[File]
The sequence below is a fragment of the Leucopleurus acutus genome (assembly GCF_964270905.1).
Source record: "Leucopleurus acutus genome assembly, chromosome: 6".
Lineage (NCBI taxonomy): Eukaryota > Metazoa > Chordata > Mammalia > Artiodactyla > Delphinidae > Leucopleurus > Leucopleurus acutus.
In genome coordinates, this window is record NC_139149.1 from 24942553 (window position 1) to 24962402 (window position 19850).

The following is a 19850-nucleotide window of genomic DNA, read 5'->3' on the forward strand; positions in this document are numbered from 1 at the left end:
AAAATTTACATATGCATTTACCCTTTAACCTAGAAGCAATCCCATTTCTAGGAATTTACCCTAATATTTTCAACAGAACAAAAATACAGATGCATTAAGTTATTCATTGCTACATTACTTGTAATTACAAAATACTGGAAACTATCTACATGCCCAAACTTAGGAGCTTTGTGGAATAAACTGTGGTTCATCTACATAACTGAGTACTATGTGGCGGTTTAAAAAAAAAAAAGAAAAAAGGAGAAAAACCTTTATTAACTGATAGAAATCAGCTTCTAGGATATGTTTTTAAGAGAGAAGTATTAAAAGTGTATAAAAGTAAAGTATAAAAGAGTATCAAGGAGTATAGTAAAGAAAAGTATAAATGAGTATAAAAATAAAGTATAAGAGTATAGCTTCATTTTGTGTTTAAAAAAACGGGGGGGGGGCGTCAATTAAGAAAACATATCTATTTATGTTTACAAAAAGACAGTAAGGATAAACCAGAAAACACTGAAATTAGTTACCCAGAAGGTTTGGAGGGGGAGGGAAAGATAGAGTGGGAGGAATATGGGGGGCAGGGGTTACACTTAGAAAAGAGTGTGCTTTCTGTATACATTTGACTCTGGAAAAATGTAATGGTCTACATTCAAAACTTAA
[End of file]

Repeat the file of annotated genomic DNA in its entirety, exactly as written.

The sequence below is a fragment of the Leucopleurus acutus genome (assembly GCF_964270905.1).
Source record: "Leucopleurus acutus genome assembly, chromosome: 6".
Lineage (NCBI taxonomy): Eukaryota > Metazoa > Chordata > Mammalia > Artiodactyla > Delphinidae > Leucopleurus > Leucopleurus acutus.
In genome coordinates, this window is record NC_139149.1 from 24942553 (window position 1) to 24962402 (window position 19850).

The following is a 19850-nucleotide window of genomic DNA, read 5'->3' on the forward strand; positions in this document are numbered from 1 at the left end:
AAAATTTACATATGCATTTACCCTTTAACCTAGAAGCAATCCCATTTCTAGGAATTTACCCTAATATTTTCAACAGAACAAAAATACAGATGCATTAAGTTATTCATTGCTACATTACTTGTAATTACAAAATACTGGAAACTATCTACATGCCCAAACTTAGGAGCTTTGTGGAATAAACTGTGGTTCATCTACATAACTGAGTACTATGTGGCGGTTTAAAAAAAAAAAAGAAAAAAGGAGAAAAACCTTTATTAACTGATAGAAATCAGCTTCTAGGATATGTTTTTAAGAGAGAAGTATTAAAAGTGTATAAAAGTAAAGTATAAAAGAGTATCAAGGAGTATAGTAAAGAAAAGTATAAATGAGTATAAAAATAAAGTATAAGAGTATAGCTTCATTTTGTGTTTAAAAAAACGGGGGGGGGGCGTCAATTAAGAAAACATATCTATTTATGTTTACAAAAAGACAGTAAGGATAAACCAGAAAACACTGAAATTAGTTACCCAGAAGGTTTGGAGGGGGAGGGAAAGATAGAGTGGGAGGAATATGGGGGGCAGGGGTTACACTTAGAAAAGAGTGTGCTTTCTGTATACATTTGACTCTGGAAAAATGTAATGGTCTACATTCAAAACTTAA